Most late model cars and light trucks use a Start button instead of an ignition key to start the engine. The Start button must receive a coded signal from a Smart Key fob before it will start the engine when you press the button. If nothing happens, it may mean one of several things:
The battery inside your key fob is dead or too low to send a good signal to the keyless entry system and needs to be replaced.
The key fob itself is defective. This will require replacing the fob with a new one, either from a car dealer or an aftermarket fob (which will have to be reprogrammed to your vehicle by a car dealer or certified locksmith).
You are not pressing down on the brake pedal, or the brake pedal position switch is defective, or the transmission gear selector is not in Park. On vehicles with manual transmissions, you have to fully depress the clutch pedal before the engine will start.
There is a problem with the keyless entry system or Start button. The keyless entry system may not be reading the signal from the key fob because of an antenna or wiring fault, or the Start button may not be generating a signal when you press it down. These conditions will require further diagnosis and will likely require having your vehicle towed to a service facility or car dealer for repairs.
Your car battery is extremely low or dead. This may require a jump start before your engine will crank and start.
If nothing happens when you press the Start button (and you are depressing the brake pedal or clutch pedal, and the transmission is in Park), or you see an error message on the dash that says Key Not Recognized or No Key Signal or Incorrect Key, the engine will not start until it receives a good signal from the key fob.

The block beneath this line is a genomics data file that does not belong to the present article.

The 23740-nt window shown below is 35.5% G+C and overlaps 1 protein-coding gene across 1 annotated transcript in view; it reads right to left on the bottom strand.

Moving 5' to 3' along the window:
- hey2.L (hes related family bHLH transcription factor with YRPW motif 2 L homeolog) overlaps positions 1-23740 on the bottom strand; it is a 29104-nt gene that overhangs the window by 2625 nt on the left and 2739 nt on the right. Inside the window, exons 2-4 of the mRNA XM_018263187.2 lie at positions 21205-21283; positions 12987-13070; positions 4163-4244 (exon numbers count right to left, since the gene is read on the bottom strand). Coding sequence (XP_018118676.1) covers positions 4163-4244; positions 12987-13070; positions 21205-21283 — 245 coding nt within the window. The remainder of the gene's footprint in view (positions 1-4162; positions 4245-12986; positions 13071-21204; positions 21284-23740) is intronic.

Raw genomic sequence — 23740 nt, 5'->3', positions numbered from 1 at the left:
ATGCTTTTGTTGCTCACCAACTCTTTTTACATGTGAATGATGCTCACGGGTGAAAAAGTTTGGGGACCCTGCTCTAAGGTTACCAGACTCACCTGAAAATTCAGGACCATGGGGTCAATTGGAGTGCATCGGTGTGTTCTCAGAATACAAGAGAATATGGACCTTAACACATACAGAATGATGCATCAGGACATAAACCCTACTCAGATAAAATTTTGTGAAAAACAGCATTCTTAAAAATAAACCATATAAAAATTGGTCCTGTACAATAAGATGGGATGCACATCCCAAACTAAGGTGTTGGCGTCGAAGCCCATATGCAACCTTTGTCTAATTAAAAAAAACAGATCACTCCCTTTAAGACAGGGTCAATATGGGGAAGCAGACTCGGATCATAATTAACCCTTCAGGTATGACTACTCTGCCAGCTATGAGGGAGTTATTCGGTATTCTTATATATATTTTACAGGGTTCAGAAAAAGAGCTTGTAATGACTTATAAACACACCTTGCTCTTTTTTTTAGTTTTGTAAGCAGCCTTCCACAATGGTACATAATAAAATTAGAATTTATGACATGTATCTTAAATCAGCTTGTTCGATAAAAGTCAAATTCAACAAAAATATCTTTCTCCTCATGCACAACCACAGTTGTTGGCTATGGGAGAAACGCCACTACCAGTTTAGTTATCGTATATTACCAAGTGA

On some vehicles, all you have to do is press the dead key fob against the start button to start your engine. When the key fob is held in close proximity to the Start button, the system will read the keyfob whether the battery is low, dead or missing altogether.
On other vehicles, there may be a special receptacle under or near the Start button, or on the steering column, or somewhere on the center console (sometimes inside the storage compartment or even under the cup holder) for the key fob. When your key fob is inserted into the receptacle, the system will read it whether the battery is low, dead or missing. You can then press the Start button while holding the brake pedal with your foot to start your engine.
If you have a functional key fob that only needs a new battery, the engine should start after using this special procedure. If it still won't start, however, you have a problem with the key fob itself or the keyless entry system that reads the key fob.
If you have a spare key fob and there are no problems with the keyless entry system or Start button, you should be able to use the spare key fob to start your car. If the spare key fob does not start the engine, the problem isn't a dead key fob battery or defective fob. The problem is in the keyless entry system, Start button circuitry or possibly the engine computer.
Your vehicle will have to be towed to a service facility or new car dealer for further diagnosis and repair.
If your engine cranks but won't start when you press the Start button, the problem is not your key fob, Start button or keyless entry system. There is another fault that is preventing your engine from starting. Possible causes include:
An anti-theft system fault. This may require reprogramming at your car dealer.
A bad fuel pump, fuel pump relay, or no gas in your fuel tank (check the fuel gauge reading!)
An ignition system fault
A bad crankshaft position sensor.